The president also compared Sessions unfavorably to FBI director he fired, ‘Lyin’ James Comey,’ saying they’d become martyrs to the very same lawmakers who’d previously despised them after resisting orders from Trump.
This week, the Attorney General also found out the president had called him ‘mentally retarded’, according to Woodward. Trump denied having said this.
Coats addresses the Aspen Security Forum in Colorado on July 19
Dan Coats –
The director of national intelligence, was also put forward as a candidate, having previously veered from the Trump line.
Told of the president’s plan to invite Vladimir Putin to the White House, Coats said ‘That is going to be special’ – a comment that angered Trump.
He later ‘clarified’ his comments, made during an interview at the Aspen Institute security forum in Colorado, by saying his response ‘was in no way meant to be disrespectful or criticize the actions of the president’.
Trump drew heavy criticism from both Republicans and Democrats over his summit last Monday in Helsinki, Finland, with Putin, when he seemed reluctant to blame Russia for meddling in the 2016 U.S. presidential election.
McGahn is interviewed at a conference in Gaylord, Maryland, on February 22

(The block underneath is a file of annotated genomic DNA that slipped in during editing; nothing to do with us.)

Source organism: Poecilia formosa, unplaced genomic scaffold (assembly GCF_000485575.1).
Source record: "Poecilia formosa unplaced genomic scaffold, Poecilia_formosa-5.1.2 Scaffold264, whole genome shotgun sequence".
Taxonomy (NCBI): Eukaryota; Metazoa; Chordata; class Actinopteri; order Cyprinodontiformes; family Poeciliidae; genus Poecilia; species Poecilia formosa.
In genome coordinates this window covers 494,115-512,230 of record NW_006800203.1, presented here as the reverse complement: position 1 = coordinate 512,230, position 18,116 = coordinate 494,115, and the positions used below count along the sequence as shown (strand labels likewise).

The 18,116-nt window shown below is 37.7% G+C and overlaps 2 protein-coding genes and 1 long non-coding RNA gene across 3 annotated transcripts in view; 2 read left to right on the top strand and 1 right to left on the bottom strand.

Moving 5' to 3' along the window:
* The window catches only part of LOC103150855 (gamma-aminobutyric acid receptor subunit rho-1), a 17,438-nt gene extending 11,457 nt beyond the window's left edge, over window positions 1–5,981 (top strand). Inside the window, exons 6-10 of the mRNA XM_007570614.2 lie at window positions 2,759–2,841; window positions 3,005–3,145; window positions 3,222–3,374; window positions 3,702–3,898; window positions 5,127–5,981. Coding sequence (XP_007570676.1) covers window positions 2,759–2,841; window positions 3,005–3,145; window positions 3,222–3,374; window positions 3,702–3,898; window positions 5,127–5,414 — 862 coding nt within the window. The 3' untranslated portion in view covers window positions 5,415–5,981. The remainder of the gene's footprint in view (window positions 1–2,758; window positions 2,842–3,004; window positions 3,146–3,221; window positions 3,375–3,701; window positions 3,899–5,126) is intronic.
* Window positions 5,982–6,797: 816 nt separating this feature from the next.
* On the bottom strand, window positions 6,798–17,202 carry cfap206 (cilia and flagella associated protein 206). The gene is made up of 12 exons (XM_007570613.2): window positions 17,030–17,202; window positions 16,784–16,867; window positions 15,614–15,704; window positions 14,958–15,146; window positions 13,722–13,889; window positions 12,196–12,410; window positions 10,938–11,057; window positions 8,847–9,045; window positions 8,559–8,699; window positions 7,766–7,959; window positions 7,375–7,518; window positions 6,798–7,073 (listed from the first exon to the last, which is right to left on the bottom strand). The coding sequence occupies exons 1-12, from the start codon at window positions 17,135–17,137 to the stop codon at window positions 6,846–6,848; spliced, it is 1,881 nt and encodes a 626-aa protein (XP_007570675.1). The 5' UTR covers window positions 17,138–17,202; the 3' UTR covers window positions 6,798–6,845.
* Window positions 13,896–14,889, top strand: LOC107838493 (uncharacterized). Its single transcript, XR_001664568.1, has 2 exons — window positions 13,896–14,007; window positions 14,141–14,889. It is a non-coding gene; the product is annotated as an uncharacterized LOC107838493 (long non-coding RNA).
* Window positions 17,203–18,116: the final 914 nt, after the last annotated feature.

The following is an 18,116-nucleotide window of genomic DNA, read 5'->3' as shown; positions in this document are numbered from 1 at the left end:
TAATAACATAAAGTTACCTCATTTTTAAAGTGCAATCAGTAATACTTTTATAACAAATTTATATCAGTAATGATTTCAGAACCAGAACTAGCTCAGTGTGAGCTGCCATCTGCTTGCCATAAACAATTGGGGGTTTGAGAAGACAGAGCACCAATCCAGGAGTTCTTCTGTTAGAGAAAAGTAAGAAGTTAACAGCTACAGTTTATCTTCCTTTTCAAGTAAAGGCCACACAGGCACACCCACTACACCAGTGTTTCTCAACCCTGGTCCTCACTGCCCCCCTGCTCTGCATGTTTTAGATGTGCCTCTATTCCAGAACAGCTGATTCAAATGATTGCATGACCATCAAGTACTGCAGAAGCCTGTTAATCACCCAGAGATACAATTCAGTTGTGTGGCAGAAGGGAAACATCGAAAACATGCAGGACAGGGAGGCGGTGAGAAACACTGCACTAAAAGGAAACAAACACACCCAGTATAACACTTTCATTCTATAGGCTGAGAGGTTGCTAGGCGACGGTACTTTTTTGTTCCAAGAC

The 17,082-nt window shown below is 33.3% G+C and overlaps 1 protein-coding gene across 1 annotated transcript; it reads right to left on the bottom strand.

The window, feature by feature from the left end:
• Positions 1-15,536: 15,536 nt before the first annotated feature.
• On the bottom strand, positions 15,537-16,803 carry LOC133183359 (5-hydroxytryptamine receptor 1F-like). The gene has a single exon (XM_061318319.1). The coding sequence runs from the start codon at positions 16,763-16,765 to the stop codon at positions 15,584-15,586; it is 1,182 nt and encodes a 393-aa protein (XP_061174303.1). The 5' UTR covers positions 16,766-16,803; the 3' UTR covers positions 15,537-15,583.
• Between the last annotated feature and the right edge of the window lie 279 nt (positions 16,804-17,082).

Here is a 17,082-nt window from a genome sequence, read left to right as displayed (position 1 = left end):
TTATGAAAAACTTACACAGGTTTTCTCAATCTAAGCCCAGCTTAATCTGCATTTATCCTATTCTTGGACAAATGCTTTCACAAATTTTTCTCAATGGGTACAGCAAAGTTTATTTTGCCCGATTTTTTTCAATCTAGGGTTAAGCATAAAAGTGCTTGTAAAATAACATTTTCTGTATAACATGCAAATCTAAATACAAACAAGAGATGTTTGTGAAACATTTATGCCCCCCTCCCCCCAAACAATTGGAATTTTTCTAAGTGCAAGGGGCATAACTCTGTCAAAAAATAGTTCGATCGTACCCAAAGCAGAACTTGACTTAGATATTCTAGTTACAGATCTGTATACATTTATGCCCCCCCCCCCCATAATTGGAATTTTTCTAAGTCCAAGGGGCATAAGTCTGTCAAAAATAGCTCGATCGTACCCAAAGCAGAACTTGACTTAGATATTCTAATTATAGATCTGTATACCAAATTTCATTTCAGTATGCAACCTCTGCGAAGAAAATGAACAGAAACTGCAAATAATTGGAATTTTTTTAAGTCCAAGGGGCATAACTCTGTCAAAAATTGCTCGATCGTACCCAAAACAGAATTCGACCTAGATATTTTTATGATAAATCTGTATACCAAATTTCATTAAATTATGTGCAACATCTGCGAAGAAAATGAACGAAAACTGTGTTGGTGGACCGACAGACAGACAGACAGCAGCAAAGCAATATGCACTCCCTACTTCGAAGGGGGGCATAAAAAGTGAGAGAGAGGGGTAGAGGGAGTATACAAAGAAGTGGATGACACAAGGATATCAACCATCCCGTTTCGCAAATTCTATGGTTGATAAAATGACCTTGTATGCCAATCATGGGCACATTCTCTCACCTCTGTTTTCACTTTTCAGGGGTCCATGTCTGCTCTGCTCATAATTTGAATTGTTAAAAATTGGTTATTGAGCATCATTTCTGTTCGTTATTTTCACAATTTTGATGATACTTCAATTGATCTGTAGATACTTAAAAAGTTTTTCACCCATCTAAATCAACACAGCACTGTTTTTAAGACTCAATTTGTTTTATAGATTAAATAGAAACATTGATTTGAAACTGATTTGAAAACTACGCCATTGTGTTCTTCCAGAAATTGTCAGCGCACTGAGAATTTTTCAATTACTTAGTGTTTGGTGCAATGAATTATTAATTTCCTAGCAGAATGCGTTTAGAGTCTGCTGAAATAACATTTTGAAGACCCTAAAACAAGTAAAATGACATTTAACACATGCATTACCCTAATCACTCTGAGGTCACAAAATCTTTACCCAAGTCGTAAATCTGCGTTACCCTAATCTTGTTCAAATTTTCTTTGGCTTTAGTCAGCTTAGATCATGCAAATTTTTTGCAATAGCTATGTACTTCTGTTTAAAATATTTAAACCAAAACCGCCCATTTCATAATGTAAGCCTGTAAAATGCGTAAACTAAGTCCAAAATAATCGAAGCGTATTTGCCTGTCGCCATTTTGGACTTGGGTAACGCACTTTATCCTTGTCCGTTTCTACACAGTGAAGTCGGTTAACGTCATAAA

Don McGahn –
The White House counsel is planning to leave the White House in the fall so may not fear the consequences of being exposed as the author.
He has also clashed with Trump in the past.
This includes declining his order to fire Robert Mueller, who is overseeing an investigation into alleged Russian interference that the president describes as a ‘witch hunt’.
Indeed, McGahn has risked the president’s anger by spending 30 hours in interviews with Mueller’s team on three separate occasions in under a year.
As with all the theories about the identity of the author, this one relies on conjecture rather than any solid facts.
Melania and Ivanka watch on ahead of the first debate between Donald Trump and Hillary Clinton in Hempstead, New York
…Melania or Ivanka? –
The first lady was another (unlikely) candidate.
Twitter commenters noted she had been accused of sending several coded messages expressing opposition to her husband’s policies.
This included wearing a jacket saying ‘I really don’t care, do u?’ when visiting hostels for migrant children.
Ivanka, meanwhile, has previously said she would work to get her voice heard through her father but has seemingly failed to do so – particularly in the case of family separations, which she was ‘vehemently’ opposed to.
Her husband, Jared, is a senior adviser and also could be involved, some have said. That said, the idea the writer came from within the Trump family seems unlikely.